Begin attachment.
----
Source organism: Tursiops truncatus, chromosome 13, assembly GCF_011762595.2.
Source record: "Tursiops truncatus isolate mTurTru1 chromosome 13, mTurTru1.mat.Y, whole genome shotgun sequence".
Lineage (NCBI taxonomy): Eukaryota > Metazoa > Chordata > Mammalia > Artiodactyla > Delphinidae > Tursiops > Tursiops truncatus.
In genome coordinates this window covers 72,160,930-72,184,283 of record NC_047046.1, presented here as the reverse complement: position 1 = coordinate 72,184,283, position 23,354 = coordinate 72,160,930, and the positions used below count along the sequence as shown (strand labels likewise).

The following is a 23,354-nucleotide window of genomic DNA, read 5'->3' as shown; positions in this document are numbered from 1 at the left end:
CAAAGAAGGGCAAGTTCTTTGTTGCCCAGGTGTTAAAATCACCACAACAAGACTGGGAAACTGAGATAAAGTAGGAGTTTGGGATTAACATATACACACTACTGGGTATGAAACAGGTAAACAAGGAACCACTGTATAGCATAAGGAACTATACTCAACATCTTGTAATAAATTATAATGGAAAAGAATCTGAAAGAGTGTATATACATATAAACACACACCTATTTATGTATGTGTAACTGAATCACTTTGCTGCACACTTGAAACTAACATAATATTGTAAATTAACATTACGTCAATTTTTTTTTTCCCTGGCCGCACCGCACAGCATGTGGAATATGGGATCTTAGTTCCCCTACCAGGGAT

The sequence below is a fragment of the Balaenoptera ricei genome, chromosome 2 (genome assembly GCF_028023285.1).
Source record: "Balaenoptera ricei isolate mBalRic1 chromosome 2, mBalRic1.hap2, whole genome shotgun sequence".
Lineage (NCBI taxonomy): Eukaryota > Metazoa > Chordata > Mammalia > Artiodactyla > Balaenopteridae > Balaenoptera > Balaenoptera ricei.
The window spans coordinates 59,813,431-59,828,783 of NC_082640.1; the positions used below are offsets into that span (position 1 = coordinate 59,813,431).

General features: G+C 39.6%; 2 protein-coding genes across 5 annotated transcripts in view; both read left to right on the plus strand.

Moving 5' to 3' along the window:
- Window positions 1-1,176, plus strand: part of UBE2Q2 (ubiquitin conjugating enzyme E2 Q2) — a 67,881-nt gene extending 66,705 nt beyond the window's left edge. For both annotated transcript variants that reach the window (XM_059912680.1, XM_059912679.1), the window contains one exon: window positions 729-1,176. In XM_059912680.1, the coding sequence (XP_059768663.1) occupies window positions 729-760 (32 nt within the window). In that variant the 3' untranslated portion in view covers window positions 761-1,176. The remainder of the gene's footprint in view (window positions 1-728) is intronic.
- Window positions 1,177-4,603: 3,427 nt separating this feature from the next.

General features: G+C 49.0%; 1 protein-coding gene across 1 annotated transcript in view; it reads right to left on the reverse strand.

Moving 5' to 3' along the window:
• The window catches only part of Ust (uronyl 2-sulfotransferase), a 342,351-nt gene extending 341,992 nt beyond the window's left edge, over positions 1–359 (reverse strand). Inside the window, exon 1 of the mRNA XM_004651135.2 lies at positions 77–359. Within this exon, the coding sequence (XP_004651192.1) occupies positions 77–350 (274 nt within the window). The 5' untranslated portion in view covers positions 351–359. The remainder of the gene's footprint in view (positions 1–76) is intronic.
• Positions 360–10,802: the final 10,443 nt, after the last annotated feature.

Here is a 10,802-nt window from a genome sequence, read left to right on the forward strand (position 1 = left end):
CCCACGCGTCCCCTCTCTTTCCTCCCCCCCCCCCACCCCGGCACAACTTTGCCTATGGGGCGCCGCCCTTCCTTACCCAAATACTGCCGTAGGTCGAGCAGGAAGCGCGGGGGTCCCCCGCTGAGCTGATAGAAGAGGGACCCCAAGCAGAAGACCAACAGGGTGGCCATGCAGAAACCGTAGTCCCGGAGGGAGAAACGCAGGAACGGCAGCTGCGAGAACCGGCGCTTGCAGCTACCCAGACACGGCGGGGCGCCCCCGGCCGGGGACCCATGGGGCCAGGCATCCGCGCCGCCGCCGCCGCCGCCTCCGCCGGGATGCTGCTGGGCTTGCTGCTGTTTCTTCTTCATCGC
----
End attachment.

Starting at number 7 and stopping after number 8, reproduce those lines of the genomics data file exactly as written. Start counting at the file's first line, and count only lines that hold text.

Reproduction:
The sequence below is a fragment of the Balaenoptera ricei genome, chromosome 2 (genome assembly GCF_028023285.1).
Source record: "Balaenoptera ricei isolate mBalRic1 chromosome 2, mBalRic1.hap2, whole genome shotgun sequence".